By Stephanie Zacharek
By Amy Nicholson
By Calum Marsh
By Cory Garcia
By Alan Scherstuhl
By Alan Scherstuhl
By Amy Nicholson
By Alan Scherstuhl
After Swedish filmmaker Lasse Hallstrsm made the magical and heartfelt My Life as a Dog in 1985, he went the route of almost all successful foreign filmmakers (save the Chinese). He went west to Hollywood, where five years later he released the mildly agreeable but ultimately disappointing Once Around. This was standard fare: a feel-good story about a suburban family of eccentric but not very believable characters. In What's Eating Gilbert Grape, his current release, he's still in the U.S.A., but he's closer to his filmmaking roots. Like My Life as a Dog, Gilbert Grape is an honest meditation on small-town life, although it's darker. Both films are studded with eccentrics, but the strange people here seem more warped than simply formed by their solitude. Hallstrsm has understood the painful difference between small-town life in a civilized, tradition-rich country such as Sweden and the meaner existence afforded by the hamlets of the American plains.
Endora, Iowa (never mind that the movie was filmed near Austin) is just such a burg. In it, or rather, near it, live the Grapes. Gilbert (Johnny Depp) is the man of the family, given that his father committed suicide years before. His older sister, Amy (Laura Harrington in an unobtrusive but winning performance), is the de facto mother. In the time since their father hanged himself in the cellar, the actual Grape mother (Darlene Cates) has transformed herself into a grotesque. She weighs in at somewhere north of 500 pounds, and is so obese that she hasn't been upstairs to her bedroom in years. She lives on the couch. The kids carry the dinner table to her when it's meal time (she constantly has her hand in a bag of junk food, of course), and they throw -- or rather, dutifully, and even lovingly, lay -- a blanket over her when she's ready to sleep.
Momma is the Grapes' north pole, we might say, and her youngest son, Arnie (the brilliant-almost-beyond-words Leonardo DiCaprio), is the south. Arnie was born with an unnamed mental illness (a form of autism, I'd guess) and was not expected to live past ten. He's fond of telling strangers, "I could go at any time." But in a week he'll be 18, and Momma has decreed that the family throw him a proper party. First they have to make sure that he lives out the week, though, and given his propensity for climbing Endora's water tower, this is not a sure thing.
Hallstrsm makes us painfully aware of the Grapes' highly nuanced status in Endora. On the one hand, they're a butt of humor and gossip, given dad's messy death, Arnie's oddity and the fact that big Momma hasn't left her decaying house in ages. Gilbert and his two sisters (he has a younger sister as well) are "normal," accepted as members of the high school band and the local cafe society. But they can never forget that they're weird. Gilbert has so thoroughly embraced their one-foot-in, one-foot-out status that he jokes about his mother as a "beached whale." When small children arrive at the house for a peek at the giant mystery woman, he lifts them up so they can see through the window. When people get mad at Arnie for scaling the water tower and want to give him a shove, Gilbert is there to defend him, because "nobody hurts Arnie."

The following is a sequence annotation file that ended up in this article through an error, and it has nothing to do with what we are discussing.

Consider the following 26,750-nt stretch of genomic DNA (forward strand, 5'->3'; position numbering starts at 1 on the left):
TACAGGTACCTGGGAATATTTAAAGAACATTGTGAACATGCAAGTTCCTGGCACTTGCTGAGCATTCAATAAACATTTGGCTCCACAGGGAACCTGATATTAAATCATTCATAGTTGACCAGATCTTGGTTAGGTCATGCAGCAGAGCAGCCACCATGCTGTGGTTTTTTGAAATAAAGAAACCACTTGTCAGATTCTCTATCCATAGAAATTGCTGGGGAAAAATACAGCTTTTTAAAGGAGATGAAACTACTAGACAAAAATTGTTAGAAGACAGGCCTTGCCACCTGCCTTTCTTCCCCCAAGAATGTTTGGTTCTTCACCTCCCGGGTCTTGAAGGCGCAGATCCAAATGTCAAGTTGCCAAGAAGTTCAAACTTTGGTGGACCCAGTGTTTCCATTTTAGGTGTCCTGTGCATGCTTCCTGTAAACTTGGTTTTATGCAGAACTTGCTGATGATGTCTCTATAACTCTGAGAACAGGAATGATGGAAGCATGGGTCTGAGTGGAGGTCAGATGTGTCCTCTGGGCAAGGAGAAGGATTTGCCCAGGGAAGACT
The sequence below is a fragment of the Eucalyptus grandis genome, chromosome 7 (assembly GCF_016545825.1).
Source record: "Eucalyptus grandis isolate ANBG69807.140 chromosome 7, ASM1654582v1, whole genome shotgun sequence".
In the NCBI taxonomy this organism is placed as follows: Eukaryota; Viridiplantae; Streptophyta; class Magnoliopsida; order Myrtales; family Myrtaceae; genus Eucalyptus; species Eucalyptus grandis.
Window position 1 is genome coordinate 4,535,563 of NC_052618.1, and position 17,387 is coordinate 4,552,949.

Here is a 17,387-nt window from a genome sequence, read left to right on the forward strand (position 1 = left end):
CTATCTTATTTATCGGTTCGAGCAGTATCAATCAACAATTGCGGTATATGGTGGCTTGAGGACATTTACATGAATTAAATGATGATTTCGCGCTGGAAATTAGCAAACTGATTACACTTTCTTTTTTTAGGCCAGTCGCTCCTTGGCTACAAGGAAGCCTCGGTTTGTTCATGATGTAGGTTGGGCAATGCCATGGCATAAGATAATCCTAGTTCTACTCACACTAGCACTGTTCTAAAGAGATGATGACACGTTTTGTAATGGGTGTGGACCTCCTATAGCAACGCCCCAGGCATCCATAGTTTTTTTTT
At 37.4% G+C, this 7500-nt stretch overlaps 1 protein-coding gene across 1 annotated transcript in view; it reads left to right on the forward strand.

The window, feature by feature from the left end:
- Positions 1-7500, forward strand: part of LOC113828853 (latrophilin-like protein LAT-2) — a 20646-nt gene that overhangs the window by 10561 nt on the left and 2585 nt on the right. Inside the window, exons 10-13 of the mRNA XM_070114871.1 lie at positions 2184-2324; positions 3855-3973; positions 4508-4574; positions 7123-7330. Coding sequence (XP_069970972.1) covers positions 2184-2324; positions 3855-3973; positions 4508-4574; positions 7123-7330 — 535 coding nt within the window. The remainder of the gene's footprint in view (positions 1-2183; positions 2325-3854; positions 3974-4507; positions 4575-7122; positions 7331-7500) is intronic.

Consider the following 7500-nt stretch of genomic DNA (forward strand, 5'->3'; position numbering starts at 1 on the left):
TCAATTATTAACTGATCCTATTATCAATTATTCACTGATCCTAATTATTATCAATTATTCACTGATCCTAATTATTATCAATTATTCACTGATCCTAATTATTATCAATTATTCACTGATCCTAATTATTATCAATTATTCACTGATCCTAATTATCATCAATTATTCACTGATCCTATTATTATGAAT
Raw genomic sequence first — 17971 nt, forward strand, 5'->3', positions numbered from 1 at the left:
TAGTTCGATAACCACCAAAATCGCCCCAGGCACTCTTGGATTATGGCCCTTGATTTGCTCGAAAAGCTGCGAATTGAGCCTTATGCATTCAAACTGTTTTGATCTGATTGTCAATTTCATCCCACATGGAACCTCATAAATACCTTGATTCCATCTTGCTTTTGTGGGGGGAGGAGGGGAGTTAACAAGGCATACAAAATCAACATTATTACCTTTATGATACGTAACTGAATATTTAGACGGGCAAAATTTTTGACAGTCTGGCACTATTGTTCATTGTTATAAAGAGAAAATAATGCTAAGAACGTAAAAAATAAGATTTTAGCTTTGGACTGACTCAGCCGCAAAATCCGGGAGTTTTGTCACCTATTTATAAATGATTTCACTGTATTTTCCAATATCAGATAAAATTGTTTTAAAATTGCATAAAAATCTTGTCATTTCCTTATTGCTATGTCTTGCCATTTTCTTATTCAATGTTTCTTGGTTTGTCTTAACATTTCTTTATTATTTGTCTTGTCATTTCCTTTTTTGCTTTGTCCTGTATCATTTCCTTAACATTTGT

In short, Gilbert lives to serve, even in the affair he's having with the bored wife (Mary Steenburgen) of an insurance agent. She simply calls up the grocery where he works and asks for a delivery, and he trots on over.
Depp's portrayal of Grape is flat, piqued only by the occasional black humor of the jokes he delivers against his mother, and the genuine warmth he feels toward his lovable, demanding brother.
This all changes when the wagon train comes to town (that is, when the yearly camper caravan rolls through). It's an event Arnie always looks forward to. This year one of the campers, the one bearing Becky (Juliette Lewis), breaks down. She and her freewheeling grandmother are stuck in Endora for a week, until the necessary car part arrives from civilization. In a gentle '90s gender role reversal, Becky is the outsider who will awaken Gilbert, the sleeping beauty.
Most of What's Eating Gilbert Grape is quite wonderful. In fact, I'm tempted to call it the best film about small-town Americana since The Last Picture Show -- but that's not to say that it comes terribly close to that great film. The filmmakers here have an acute sense of both the pains and rewards of being perceived as strange, and not totally accepted. And almost no films have Gilbert Grape's highly detailed sense of family dynamics. There's something here for everyone who, as an adolescent, ever felt ashamed of his family.
But the film does go flat at the end, when it tries to untie the family knot and send Gilbert out into the world. Surprisingly, much of the problem lies in Depp's performance. He's generally a sensitive actor, but here he gets lost in Gilbert's catatonia. His performance seldom suggests that there is more to Gilbert than meets the eye, that he's a young man just waiting for his chance. For example, after Becky had finally led him off to the wide world, I had no idea of what he hoped to accomplish there, if he'd go to college or what he'd study once he got there. He is such an unknown quantity that scenes with his mother or Becky -- scenes that should be emotionally intense -- scarcely register.
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